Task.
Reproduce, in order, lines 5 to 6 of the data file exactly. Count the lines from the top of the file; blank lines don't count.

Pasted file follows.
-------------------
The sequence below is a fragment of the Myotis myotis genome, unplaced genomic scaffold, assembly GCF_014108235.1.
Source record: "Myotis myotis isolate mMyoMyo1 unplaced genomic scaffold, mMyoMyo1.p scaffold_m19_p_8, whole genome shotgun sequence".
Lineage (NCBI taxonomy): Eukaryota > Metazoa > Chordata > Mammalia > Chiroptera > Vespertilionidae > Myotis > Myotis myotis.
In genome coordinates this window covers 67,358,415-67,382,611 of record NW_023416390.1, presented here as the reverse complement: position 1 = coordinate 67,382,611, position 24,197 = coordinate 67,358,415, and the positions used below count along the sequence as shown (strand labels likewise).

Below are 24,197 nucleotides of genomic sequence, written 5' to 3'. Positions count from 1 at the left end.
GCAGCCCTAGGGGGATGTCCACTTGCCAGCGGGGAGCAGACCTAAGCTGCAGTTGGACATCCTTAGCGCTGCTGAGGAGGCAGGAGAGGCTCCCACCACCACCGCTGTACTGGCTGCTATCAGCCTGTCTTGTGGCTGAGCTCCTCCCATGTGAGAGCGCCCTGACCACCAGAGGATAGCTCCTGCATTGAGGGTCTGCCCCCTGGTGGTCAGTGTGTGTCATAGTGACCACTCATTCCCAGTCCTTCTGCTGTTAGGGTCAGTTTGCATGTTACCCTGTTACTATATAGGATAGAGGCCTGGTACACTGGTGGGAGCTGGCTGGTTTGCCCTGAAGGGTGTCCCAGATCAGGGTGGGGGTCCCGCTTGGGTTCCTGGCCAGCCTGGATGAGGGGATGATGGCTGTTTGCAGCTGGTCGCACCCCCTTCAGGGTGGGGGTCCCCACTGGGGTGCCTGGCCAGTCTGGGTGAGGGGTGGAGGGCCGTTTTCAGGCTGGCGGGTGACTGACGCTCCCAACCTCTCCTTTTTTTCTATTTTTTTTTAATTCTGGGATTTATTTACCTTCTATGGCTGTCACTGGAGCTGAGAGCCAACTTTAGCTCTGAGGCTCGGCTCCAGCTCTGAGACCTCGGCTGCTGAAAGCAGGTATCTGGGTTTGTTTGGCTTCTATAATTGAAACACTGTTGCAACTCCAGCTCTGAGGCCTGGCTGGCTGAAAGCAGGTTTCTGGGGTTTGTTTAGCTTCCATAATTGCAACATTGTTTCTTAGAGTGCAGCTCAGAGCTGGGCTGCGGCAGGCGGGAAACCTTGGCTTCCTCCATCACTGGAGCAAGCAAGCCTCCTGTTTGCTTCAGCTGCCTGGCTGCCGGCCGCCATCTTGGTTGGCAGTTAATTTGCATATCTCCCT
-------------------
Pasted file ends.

Below are 24,197 nucleotides of genomic sequence, written 5' to 3'. Positions count from 1 at the left end.
GCAGCCCTAGGGGGATGTCCACTTGCCAGCGGGGAGCAGACCTAAGCTGCAGTTGGACATCCTTAGCGCTGCTGAGGAGGCAGGAGAGGCTCCCACCACCACCGCTGTACTGGCTGCTATCAGCCTGTCTTGTGGCTGAGCTCCTCCCATGTGAGAGCGCCCTGACCACCAGAGGATAGCTCCTGCATTGAGGGTCTGCCCCCTGGTGGTCAGTGTGTGTCATAGTGACCACTCATTCCCAGTCCTTCTGCTGTTAGGGTCAGTTTGCATGTTACCCTGTTACTATATAGGATAGAGGCCTGGTACACTGGTGGGAGCTGGCTGGTTTGCCCTGAAGGGTGTCCCAGATCAGGGTGGGGGTCCCGCTTGGGTTCCTGGCCAGCCTGGATGAGGGGATGATGGCTGTTTGCAGCTGGTCGCACCCCCTTCAGGGTGGGGGTCCCCACTGGGGTGCCTGGCCAGTCTGGGTGAGGGGTGGAGGGCCGTTTTCAGGCTGGCGGGTGACTGACGCTCCCAACCTCTCCTTTTTTTCTATTTTTTTTTAATTCTGGGATTTATTTACCTTCTATGGCTGTCACTGGAGCTGAGAGCCAACTTTAGCTCTGAGGCTCGGCTCCAGCTCTGAGACCTCGGCTGCTGAAAGCAGGTATCTGGGTTTGTTTGGCTTCTATAATTGAAACACTGTTGCAACTCCAGCTCTGAGGCCTGGCTGGCTGAAAGCAGGTTTCTGGGGTTTGTTTAGCTTCCATAATTGCAACATTGTTTCTTAGAGTGCAGCTCAGAGCTGGGCTGCGGCAGGCGGGAAACCTTGGCTTCCTCCATCACTGGAGCAAGCAAGCCTCCTGTTTGCTTCAGCTGCCTGGCTGCCGGCCGCCATCTTGGTTGGCAGTTAATTTGCATATCTCCCT